- She won 6 marathons in about 2 1/2 months between April and June.
- She was 3rd female at the White River 50. She finished in 8:29, over four hours faster than me. Four hours! She had time to run another marathon! She had time to drive from Seattle to Portland. And stop for an hour in the middle to eat pizza. She had time to watch Dances With Wolves. The extended version.
Various people handle the week after a 50 miler very differently. Me? I decided to run a half marathon. Halves are actually my favorite distance. Long enough to feel, well, long. Short enough to make for a fun morning with lots of time left to hang out or do other activities. The weekend after White River offered up two fine marathons, with accompanying halves: Juneau on Saturday and San Francisco on Sunday. I've done both races; I liked both.
However, Founding Maniac Tony, otherwise known as "The race director of the Tacoma Marathon", was starting up a brand new half marathon for this weekend: The Tacoma Narrows Half Marathon. The highlights of the new race would include running over the Tacoma Narrows Bridge and running the warning track of Cheney Stadium, where the AAA Tacoma Rainiers play. Those are two great reasons to run it. Plus we'd get a pint glass! Just to make things more fun, I noticed that my brain kept wanting to process the website's url (http://tacomanarrowshalf.com/) oddly: Taco Man Arrows. I dubbed the race "The Taco Man Half". And I had to run something called "the Taco Man Half". Heck, I thought briefly of coming up with a Taco Man costume for it. But I didn't. Maniac Annie did, however, convince me to register under a pseudonym. McLovin, the name I'm currently using on the Maniac calendar. It would be the first time I've ever run as McLovin.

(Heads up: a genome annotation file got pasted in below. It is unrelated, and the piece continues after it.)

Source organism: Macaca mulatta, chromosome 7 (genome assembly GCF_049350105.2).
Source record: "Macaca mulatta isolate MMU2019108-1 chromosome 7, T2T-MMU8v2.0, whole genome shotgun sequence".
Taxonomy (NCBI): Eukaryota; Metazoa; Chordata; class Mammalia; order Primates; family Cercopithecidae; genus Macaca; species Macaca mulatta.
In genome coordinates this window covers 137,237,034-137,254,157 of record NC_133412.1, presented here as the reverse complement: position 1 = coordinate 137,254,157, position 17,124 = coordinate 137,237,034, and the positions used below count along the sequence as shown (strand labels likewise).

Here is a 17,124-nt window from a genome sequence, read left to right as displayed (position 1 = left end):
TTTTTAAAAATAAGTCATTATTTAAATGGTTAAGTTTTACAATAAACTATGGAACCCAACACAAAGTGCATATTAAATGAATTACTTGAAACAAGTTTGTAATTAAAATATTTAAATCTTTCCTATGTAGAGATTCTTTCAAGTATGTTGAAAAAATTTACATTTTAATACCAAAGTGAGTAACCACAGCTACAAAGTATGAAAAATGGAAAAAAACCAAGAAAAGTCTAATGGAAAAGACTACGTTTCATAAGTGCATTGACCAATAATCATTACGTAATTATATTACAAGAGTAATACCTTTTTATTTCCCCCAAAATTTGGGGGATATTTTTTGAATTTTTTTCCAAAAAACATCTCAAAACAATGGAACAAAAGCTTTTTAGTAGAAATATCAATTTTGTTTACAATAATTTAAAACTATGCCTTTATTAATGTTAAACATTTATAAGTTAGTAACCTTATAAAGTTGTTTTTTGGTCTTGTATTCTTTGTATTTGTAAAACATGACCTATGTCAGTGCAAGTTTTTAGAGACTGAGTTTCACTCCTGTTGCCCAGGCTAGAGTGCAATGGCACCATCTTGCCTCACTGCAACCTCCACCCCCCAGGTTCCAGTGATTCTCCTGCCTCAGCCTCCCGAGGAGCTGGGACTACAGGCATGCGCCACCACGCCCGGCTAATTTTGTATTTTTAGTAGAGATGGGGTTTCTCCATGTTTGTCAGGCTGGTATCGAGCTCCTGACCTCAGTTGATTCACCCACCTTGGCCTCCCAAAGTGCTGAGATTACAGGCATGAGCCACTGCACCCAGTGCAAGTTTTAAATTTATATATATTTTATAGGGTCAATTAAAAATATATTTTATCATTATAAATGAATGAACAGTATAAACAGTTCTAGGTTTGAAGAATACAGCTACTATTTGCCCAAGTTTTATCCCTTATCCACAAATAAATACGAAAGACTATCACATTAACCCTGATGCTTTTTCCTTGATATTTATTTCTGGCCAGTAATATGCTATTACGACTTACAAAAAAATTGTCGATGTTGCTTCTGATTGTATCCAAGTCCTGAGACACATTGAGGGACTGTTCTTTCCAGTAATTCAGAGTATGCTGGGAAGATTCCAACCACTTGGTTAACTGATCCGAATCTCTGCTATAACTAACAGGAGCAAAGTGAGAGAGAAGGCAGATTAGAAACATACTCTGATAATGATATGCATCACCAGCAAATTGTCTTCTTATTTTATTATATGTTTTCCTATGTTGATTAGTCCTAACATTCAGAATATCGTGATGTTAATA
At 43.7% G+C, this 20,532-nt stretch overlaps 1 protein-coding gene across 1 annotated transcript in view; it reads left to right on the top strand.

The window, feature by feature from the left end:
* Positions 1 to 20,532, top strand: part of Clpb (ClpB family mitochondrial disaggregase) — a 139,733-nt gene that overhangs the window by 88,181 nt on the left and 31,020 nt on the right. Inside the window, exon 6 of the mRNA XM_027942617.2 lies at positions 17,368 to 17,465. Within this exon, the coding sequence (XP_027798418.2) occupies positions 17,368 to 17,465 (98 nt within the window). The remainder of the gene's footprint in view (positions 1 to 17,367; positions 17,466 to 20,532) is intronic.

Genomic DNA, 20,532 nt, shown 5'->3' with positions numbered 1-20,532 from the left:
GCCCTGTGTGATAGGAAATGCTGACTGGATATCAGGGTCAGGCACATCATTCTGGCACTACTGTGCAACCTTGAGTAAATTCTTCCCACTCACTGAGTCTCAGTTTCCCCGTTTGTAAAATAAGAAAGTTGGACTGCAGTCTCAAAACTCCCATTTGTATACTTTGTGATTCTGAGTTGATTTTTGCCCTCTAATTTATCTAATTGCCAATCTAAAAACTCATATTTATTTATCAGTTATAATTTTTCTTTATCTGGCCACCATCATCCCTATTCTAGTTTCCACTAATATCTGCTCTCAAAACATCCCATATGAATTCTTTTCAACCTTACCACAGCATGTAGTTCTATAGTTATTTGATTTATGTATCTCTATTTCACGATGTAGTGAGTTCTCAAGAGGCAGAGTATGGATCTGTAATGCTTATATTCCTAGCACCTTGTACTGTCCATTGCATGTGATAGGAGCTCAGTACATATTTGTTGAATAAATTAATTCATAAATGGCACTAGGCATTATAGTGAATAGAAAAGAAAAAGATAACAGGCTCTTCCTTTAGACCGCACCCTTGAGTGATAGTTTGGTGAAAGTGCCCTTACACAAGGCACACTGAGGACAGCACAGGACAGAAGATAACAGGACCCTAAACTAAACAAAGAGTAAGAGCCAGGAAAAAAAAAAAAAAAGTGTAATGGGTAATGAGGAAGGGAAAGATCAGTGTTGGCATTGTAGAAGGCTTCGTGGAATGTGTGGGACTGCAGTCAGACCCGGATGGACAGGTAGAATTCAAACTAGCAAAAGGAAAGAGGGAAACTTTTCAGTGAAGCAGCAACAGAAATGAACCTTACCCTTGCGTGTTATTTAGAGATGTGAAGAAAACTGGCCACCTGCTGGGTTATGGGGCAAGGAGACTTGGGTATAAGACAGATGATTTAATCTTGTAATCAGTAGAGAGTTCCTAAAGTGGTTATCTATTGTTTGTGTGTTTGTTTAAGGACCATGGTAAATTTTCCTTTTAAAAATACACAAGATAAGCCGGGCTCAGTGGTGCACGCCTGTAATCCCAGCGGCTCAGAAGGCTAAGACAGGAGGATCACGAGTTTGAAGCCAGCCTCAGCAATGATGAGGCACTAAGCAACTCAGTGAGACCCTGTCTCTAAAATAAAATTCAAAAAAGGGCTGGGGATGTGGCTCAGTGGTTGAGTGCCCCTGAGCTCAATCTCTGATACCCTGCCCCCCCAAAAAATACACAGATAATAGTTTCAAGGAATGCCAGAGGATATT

I am McLovin. And this weekend, it was official.
The Taco Man's course was set up to be pretty cool: a point-to-point from the Gig Harbor side of the narrows to the same finish area as May's Tacoma Marathon in downtown Tacoma. After a couple miles of out-and-back, the course heads over the bridge. Then through neighborhoods. The last six miles of the course are essentially the last miles of the marathon course *except* for one nifty change: the full marathon runs near Cheney Stadium, but Taco Man takes a detour through the stadium. Then it's back onto the marathon course along the highway and into downtown. The course is moderately hilly, but not too terrible. Especially when compared to White River :-). And, as with the marathon, it has two miles of downhill to the finish. WOOSH!
Alas, "point-to-point" means "shuttle" and lots of the bus drivers got a little lost. Whoops. Luckily, a Gig Harbor local was riding the same bus as me, and when our driver missed the exit, the local runner was able to point out backroads to get us where we needed to be. Phew.
And so I arrived at the start line of the Taco Man half with plenty of time to spare. It was a blue sky morning, but kind of cold. I was bundled up in pants, 3 shirts, gloves, and a coat. The first weekend in August and here I was dressed for the final push up to the summit of Mt Rainier.